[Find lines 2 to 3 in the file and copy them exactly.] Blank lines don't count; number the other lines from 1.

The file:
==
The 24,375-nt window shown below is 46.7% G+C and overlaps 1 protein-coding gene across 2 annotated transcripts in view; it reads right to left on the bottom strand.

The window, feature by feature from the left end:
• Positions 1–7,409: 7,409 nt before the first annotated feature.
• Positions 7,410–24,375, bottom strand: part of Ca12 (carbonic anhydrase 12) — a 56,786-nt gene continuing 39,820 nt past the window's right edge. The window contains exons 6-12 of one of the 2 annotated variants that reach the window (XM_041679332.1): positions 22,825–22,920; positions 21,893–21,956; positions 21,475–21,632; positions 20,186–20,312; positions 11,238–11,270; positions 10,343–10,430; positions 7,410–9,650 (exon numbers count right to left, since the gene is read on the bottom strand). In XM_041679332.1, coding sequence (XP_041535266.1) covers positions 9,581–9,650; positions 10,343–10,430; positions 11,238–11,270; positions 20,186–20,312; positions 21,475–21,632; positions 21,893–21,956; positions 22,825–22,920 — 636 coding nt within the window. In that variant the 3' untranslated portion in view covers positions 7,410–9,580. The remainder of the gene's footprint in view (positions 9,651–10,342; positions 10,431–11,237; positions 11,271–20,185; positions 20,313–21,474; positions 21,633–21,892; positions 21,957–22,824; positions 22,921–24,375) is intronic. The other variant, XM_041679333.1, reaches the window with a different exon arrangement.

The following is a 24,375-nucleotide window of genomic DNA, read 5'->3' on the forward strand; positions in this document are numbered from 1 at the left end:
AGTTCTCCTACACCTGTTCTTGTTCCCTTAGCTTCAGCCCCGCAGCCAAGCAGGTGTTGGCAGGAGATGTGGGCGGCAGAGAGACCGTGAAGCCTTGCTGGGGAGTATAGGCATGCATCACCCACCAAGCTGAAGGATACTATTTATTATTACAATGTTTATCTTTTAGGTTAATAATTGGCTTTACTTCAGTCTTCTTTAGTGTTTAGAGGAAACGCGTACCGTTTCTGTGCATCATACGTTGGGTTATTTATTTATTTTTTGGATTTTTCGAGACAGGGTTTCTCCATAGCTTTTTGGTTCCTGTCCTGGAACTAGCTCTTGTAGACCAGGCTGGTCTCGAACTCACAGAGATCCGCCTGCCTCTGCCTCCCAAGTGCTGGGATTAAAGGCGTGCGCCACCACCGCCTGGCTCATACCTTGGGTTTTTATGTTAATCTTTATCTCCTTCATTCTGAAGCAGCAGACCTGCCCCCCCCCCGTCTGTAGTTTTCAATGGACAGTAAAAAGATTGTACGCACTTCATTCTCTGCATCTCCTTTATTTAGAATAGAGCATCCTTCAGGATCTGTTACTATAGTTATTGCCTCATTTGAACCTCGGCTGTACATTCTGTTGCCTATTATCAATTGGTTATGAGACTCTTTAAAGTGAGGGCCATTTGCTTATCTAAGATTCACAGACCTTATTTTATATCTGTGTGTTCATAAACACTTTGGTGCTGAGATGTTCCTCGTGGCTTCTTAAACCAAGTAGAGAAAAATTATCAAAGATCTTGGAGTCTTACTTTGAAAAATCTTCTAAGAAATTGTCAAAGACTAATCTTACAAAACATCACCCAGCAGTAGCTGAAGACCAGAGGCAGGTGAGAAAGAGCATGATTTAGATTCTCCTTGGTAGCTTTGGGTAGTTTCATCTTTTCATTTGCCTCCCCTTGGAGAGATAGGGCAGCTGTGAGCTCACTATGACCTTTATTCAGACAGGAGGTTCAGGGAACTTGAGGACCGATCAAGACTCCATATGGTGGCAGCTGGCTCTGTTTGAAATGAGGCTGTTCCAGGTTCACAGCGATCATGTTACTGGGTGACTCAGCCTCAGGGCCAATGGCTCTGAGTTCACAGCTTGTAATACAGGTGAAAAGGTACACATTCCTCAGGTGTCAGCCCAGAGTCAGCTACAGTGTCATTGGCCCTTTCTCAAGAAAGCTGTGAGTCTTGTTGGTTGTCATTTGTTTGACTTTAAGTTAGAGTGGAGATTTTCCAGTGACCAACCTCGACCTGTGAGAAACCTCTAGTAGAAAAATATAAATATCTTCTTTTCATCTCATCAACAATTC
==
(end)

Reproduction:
The window, feature by feature from the left end:
• Positions 1–7,409: 7,409 nt before the first annotated feature.